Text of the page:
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My sister is battling brain cancer. At first when she shared the news we had some good visits

But now when I offer to visit she tells her husband to tell me she is too tired.

I have a feeling she doesn't want me to see her like this and she feels she cannot keep up a strong front when I am there. I wish I could reassure her she does not need to do that.

Her husband does not explain whys he says "no." and I don't want to push it on him because he is overwhelmed. He suggested that I phone her directly. But would that be intrusive if she is tired and can't concentrate?

I don't want to make my sister's troubles worse with these contacts, but at the same time, I think once I am there and she sees I can handle it calmly, it will be okay.

I did offer to help with the care or sit with her while the husband goes out, and her husband declined.

I have been sending her e-mails with a gentle "I am thinking of you" but no response. I can't tell if she likes the e-mails but just can't respond do to failing control of her hands, etc.

There is no one else in the family who knows what to do. The husband is the only one with her and said he would prefer I address this directly with my sister.

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My dear, I am so sorry to learn of your sister's serious illness, and my heart reaches out to you. You're in a most difficult position, and I can't imagine how painful this must be for you.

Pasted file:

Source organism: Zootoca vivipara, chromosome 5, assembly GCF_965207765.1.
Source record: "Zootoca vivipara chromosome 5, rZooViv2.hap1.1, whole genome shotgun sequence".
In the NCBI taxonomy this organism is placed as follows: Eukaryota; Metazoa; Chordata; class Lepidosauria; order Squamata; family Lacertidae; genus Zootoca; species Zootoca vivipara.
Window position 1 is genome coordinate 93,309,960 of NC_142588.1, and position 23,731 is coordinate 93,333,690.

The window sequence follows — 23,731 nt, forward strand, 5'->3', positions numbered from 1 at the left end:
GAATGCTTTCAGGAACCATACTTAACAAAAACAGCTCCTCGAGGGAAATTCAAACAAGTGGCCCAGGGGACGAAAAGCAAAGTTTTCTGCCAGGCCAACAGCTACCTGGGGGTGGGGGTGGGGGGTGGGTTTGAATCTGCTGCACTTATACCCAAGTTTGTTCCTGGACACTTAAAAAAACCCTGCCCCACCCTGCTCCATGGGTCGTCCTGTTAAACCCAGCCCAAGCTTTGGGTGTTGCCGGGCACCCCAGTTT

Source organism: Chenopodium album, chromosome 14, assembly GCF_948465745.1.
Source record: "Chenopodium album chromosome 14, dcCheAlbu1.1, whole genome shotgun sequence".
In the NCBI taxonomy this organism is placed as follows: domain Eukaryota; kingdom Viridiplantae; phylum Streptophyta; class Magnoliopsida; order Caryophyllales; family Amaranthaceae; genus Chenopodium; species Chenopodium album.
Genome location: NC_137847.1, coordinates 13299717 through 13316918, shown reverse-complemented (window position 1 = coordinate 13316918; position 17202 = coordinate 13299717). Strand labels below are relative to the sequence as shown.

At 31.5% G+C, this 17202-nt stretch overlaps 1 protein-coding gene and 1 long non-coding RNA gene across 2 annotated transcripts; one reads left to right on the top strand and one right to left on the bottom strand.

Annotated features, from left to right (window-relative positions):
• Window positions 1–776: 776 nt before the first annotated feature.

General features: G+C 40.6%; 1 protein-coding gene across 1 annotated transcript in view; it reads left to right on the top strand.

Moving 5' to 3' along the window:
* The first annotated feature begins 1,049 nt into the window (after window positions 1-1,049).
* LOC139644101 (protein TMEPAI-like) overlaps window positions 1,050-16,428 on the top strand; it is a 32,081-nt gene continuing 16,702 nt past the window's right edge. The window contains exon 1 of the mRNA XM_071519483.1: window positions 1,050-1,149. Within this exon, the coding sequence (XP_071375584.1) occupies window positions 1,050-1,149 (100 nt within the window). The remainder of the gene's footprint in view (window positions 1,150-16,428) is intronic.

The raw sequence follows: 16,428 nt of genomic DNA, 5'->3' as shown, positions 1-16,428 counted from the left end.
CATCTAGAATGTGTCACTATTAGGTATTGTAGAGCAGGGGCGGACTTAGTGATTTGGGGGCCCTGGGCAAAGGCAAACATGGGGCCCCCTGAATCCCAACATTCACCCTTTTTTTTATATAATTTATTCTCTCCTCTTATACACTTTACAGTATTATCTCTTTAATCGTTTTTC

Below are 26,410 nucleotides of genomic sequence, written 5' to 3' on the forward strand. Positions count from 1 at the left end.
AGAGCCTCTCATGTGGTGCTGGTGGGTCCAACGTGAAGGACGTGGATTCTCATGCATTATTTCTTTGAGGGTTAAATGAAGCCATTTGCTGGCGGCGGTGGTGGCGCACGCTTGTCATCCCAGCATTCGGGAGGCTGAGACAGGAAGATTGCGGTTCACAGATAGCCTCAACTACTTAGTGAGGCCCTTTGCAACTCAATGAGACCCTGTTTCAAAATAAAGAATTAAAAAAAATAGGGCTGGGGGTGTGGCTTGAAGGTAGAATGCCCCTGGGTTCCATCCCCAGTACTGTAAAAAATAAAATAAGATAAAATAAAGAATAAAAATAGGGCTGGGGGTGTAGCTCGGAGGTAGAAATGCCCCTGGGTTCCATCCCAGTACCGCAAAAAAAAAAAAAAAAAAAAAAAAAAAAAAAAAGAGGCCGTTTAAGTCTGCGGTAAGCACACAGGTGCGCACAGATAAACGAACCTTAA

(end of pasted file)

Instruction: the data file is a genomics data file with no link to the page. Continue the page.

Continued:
Since you have so few options open to you, it seems to me that you would be wise to follow the suggestion given to you by your sister's husband ~ that is, don't visit in person but instead, telephone your sister, especially since he has said that he prefers that you address your sister directly. If she does not answer the phone when you call, at least you could leave a voice message saying what you need to tell her.

Before you make that call, you might try jotting down on paper the "talking points" you wish to share with your sister ~ including that you have a feeling that she doesn't want you to see her like this, that she may feel that she cannot keep up a strong front when you are there, and that you want to assure her that she doesn't need to do that because, as you say, you can handle this and you just want to be there for her.

You might also try writing a letter to your sister, saying all you need to say to her.

Is your sister on hospice care? If so, perhaps you could seek the advice and support of one of the members of her hospice team.

In any event, I hope you will find a way to communicate with your sister, even as you try your best to honor her wishes.

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This has already been addressed very well by the previous responders, I just want to add that it's really important to respect their wishes. Not everyone chooses to handle things the same way, but when a choice is made, it's important we respect it.

I'm sorry for what you're going through, this has to be very tough on you. I have four sisters and we're very close...trying to imagine what you're going through, well, I can't begin to. Maybe try to reach out to her by showing your support with sending her cards? Also, offer to help her husband in any tangible way you can...meals, housecleaning, errands.

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